Friday 19 September 2014

Being a Missionary Church

In the Gospel reading for today we have heard how a woman who was a sinner approached our Lord while he was a guest at the house of a Pharisee, and how in her love for him she washed his feet with her tears, wiped them with her hair, and anointed him with fragrant oil. Our Lord was criticised by the Pharisee for allowing a sinful person to touch him, but our Lord used the occasion to tell a parable. The parable described how the measure of a person’s love for God is proportional to the sense which that person had of the forgiveness which had been received by them.

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We know the parable. There were two men who owed someone some money. Neither could pay their debt, and the one who was owed the money forgave them both. Our Lord asked the Pharisee which of the two would love the most and the Pharisee responded reasonably that it would be the one who had been forgive most.

Now for many years I rather understood this parable in the sense that because I had not been a great sinner such as a murderer, I could not be expected to love God as much as I might like. If only those who had been forgiven much were able to offer an abundance of love to God then it seemed that I must be doomed to love God only rather half-heartedly. Indeed it is easy to move from such a view to one which says that it is not really my fault if I don’t love God as much as he deserves.

But I think that this is to completely misunderstand the Christian life. We are each of us the recipients of so much unmerited forgiveness. The problem is not that we have not been forgiven much, but rather that we do not often recognise all that we have received from God.

If we remember that Adam and Eve were cast out of the Garden of Eden for breaking one simple commandment. If we remember that the children of Israel spent 40 years wandering in the wilderness because of one failure to have faith in God. If we remember that the person who breaks one point of the Law of God is guilty of breaking it all. Surely if we have a grasp of how serious a matter sin is then we would realise that even in our petty weaknesses and sins we deserve only to be separated from God in the experience of eternal death and darkness.

Generally speaking we are much less deserving of God’s mercy than we think. We tend to be slow to turn to God. We lack faith in God’s goodness. We become angry and self-centred. In all of these things, and so many more, we are deserving of punishment. Our Lord teaches us that to be angry without cause is the same as murder, and to look lustfully at another person is the same as adultery. We are not as deserving as we like to think.

What is required of us, if we wish to have a proper appreciation of what we have received from God, is that we are properly aware each day of how far we fail to live out the Christian life. This should not be a negative and depressing process of reflection, rather it should lead us always towards God in repentance and hopefulness. Repentance, because we must turn away from our selfish desires each day, and hopefulness because it is only God who can give us the grace we need to live a life of holiness and Christian devotion.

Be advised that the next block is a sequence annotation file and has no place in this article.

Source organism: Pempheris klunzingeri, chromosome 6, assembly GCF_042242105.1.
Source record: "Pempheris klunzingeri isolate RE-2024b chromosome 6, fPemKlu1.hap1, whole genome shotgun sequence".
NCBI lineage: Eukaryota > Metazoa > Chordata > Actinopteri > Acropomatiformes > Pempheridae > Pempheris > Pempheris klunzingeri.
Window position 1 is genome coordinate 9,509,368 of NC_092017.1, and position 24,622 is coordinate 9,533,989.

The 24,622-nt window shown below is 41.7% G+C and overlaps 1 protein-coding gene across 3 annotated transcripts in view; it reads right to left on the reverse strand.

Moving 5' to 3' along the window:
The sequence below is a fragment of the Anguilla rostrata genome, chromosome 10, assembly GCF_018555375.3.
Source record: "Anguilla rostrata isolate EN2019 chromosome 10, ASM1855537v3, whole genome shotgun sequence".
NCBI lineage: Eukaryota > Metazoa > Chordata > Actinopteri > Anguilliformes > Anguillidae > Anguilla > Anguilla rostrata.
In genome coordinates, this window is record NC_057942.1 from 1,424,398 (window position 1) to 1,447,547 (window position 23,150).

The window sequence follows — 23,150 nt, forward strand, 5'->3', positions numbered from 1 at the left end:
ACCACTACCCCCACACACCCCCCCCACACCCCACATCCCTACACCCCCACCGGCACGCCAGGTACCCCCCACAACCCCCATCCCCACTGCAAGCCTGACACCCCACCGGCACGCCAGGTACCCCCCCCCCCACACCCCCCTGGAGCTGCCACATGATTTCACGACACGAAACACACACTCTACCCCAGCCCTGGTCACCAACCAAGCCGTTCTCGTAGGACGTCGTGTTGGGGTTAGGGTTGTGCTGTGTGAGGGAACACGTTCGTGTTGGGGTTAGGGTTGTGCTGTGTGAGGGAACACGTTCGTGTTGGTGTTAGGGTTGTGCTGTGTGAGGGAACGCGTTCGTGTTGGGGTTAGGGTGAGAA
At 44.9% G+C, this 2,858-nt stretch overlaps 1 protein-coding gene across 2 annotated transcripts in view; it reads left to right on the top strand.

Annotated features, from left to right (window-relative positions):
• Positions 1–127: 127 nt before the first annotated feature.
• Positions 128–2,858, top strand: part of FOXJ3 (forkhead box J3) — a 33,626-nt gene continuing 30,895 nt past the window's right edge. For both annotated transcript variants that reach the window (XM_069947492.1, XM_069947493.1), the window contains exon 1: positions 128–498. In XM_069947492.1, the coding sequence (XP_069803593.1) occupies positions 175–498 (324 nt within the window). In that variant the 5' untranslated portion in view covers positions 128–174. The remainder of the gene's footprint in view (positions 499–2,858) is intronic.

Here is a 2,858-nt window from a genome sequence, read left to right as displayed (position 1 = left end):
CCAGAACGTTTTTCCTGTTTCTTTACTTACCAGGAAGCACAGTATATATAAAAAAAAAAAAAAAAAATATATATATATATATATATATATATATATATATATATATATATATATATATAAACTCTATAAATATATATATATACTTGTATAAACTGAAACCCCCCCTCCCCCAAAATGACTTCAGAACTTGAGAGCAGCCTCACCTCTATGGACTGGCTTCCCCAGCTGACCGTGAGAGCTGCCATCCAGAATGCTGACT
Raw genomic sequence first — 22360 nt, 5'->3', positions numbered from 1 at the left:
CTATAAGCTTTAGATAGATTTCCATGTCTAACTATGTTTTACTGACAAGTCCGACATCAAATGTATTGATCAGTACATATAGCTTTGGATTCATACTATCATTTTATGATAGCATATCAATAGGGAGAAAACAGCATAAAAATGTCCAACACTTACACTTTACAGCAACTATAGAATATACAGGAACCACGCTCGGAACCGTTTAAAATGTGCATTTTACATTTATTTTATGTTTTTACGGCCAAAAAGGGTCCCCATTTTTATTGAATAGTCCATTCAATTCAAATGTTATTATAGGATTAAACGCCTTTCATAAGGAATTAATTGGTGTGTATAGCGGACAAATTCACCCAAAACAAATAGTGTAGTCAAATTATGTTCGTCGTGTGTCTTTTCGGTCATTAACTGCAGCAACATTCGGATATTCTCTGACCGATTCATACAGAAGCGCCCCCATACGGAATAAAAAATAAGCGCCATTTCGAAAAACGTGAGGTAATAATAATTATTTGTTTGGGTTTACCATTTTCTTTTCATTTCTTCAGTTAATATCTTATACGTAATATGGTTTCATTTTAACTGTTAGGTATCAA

The sinful woman was very much aware of her real condition before God. This is where we are often blinded by pride. We do not wish to count ourselves with the sinners so we discount much of our behaviour as not being so bad, certainly not so bad as that of really sinful people.  But if we are not able to be aware of our weakness, failures and sin then we cannot receive forgiveness, and we cannot offer grateful and heartfelt love towards God.

What is required of us? Let me urge you to spend some time each evening in recalling your behaviour and attitudes through the day. Be critical of yourself and do not excuse your hasty words and sinful behaviour. If you have sinned then confess it to God before the day is ended. But having offered your sin to God then give thanks that he does forgive those who humble themselves before him. Ask him to give you all that you need to overcome these sins and commit yourself before him to try to live a more Christian life each day.

If we will not remember our sins then we will not be grateful for God’s forgiveness. To remember our sins is not to live in misery and defeat. It is to rejoice that we have a Saviour who wishes to help us to overcome these sins and live a life which is more completely filled with the presence of the Holy Spirit.

In the words of the Gospel today, who is this who even forgives sins? We know the answer to this question. Therefore let us be honest with God and with ourselves, not only in the sacrament of confession which we must make use of, but in a daily review of our lives before God in prayer.

If we are more aware of our sins we will grow in humility, and in generosity towards others who also struggle with sin. But we will also have a greater sense of thankfulness towards God. It is the one who knows that they are forgiven much each day who will offer thanks and love to God each day. Let us be Christians who are filled with thankful love, to the glory of God, the Father, the Son and the Holy Spirit. Amen.

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